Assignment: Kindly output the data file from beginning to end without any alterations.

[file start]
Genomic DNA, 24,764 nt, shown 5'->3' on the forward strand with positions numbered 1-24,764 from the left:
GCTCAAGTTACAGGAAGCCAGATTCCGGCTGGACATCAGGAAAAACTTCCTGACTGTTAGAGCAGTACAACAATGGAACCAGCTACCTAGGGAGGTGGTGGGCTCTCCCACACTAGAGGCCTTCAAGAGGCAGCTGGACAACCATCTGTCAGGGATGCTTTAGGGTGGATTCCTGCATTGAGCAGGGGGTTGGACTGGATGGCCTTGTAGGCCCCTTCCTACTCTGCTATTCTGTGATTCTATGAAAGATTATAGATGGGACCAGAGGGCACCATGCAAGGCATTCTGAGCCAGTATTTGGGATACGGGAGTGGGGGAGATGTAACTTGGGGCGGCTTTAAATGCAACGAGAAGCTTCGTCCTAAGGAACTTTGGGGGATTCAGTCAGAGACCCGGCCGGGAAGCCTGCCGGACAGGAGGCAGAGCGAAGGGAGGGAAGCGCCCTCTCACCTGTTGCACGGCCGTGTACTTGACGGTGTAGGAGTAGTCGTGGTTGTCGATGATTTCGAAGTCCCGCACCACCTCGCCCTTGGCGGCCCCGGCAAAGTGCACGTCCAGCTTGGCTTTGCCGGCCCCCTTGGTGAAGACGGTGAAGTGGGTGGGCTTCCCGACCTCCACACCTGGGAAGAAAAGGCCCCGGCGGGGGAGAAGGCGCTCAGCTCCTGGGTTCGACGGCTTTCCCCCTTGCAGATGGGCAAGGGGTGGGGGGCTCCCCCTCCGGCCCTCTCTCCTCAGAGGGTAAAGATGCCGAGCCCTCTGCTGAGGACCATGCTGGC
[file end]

Genomic DNA, 24,764 nt, shown 5'->3' on the forward strand with positions numbered 1-24,764 from the left:
GCTCAAGTTACAGGAAGCCAGATTCCGGCTGGACATCAGGAAAAACTTCCTGACTGTTAGAGCAGTACAACAATGGAACCAGCTACCTAGGGAGGTGGTGGGCTCTCCCACACTAGAGGCCTTCAAGAGGCAGCTGGACAACCATCTGTCAGGGATGCTTTAGGGTGGATTCCTGCATTGAGCAGGGGGTTGGACTGGATGGCCTTGTAGGCCCCTTCCTACTCTGCTATTCTGTGATTCTATGAAAGATTATAGATGGGACCAGAGGGCACCATGCAAGGCATTCTGAGCCAGTATTTGGGATACGGGAGTGGGGGAGATGTAACTTGGGGCGGCTTTAAATGCAACGAGAAGCTTCGTCCTAAGGAACTTTGGGGGATTCAGTCAGAGACCCGGCCGGGAAGCCTGCCGGACAGGAGGCAGAGCGAAGGGAGGGAAGCGCCCTCTCACCTGTTGCACGGCCGTGTACTTGACGGTGTAGGAGTAGTCGTGGTTGTCGATGATTTCGAAGTCCCGCACCACCTCGCCCTTGGCGGCCCCGGCAAAGTGCACGTCCAGCTTGGCTTTGCCGGCCCCCTTGGTGAAGACGGTGAAGTGGGTGGGCTTCCCGACCTCCACACCTGGGAAGAAAAGGCCCCGGCGGGGGAGAAGGCGCTCAGCTCCTGGGTTCGACGGCTTTCCCCCTTGCAGATGGGCAAGGGGTGGGGGGCTCCCCCTCCGGCCCTCTCTCCTCAGAGGGTAAAGATGCCGAGCCCTCTGCTGAGGACCATGCTGGC